Many reform conservatives were appalled with the Tea Party’s tactics. Ross Douthat hopes this was a learning exercise for the party so that it won’t “pull this kind of stunt again.” David Frum is ready for the Tea Party to exit altogether. He’s not alone in that opinion.

But Boehner and Republican leaders know that as much as they want to do that, they can’t. Whether they like it or not, the Republican Party needs the Tea Party as much as they need the moderates. They are listening to the Tea Party and not the moderates, because the Tea Party has no problem declaring war on the establishment and jumping ship. That may be electoral suicide, but the right wing doesn’t fear those consequences. The moderates do. It’s the same reason the hard-liners didn’t fear the political consequences of a futile government shutdown or the economic consequences of breaching the debt ceiling. It’s a game of chicken between the moderates and radicals. Whoever is willing to ditch the party and cause electoral defeat for both has control. Right now, that’s the Tea Party.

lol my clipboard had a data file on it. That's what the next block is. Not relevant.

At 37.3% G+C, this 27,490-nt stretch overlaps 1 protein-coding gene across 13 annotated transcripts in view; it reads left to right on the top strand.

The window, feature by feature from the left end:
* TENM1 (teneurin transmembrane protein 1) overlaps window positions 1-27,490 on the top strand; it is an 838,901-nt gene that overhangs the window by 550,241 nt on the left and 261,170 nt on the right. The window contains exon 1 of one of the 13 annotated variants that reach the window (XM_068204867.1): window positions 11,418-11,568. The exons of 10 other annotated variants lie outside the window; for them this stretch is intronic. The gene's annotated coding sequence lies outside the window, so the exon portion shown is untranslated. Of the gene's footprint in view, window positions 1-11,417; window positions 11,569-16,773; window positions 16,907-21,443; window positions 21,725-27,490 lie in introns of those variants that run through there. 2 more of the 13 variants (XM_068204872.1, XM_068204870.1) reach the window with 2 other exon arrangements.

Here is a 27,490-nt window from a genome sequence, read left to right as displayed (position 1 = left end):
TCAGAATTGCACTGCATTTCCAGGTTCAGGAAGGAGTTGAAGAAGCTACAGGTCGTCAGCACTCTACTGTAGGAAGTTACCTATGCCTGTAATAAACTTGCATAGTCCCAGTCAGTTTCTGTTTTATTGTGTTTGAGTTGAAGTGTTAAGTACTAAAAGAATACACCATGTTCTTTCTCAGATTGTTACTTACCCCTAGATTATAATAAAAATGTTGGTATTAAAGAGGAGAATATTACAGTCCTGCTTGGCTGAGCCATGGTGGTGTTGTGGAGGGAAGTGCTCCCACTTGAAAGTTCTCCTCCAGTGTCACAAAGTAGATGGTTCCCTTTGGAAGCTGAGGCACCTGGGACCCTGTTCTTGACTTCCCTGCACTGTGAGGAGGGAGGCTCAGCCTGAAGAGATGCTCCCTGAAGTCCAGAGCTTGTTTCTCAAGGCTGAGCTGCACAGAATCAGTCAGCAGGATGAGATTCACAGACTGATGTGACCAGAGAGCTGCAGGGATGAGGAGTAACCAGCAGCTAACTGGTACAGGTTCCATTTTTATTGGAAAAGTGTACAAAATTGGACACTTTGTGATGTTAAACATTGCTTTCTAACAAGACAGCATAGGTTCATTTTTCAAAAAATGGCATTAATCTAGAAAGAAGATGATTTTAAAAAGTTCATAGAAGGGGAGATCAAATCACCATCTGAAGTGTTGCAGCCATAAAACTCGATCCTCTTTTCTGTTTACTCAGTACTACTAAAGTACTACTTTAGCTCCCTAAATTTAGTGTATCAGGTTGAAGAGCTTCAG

That’s why Boehner can’t simply cast aside his conservative members. It’s why he must do everything in his power to keep them happy and listen to them.

The way moderates take back the party is not through a civil war, but by defeating them in elections. As these extreme tactics fail, the moderate Republicans will earn more support from the marginal Tea Party voter. Slowly, they will win back their trust. This won’t be an overnight change. It will take at least the 2014 election cycle, probably longer and there’s nothing either party can do to speed it along. It’s deeply frustrating for Democrats to look across the aisle and see a party held captive by a small fraction of extreme members. For Republicans, it’s even more frustrating to be the ones held captive by those members. But casting aside those members in a nasty civil war will be political suicide for both the establishment and the Tea Party. The best thing moderate Republicans can do is win elections.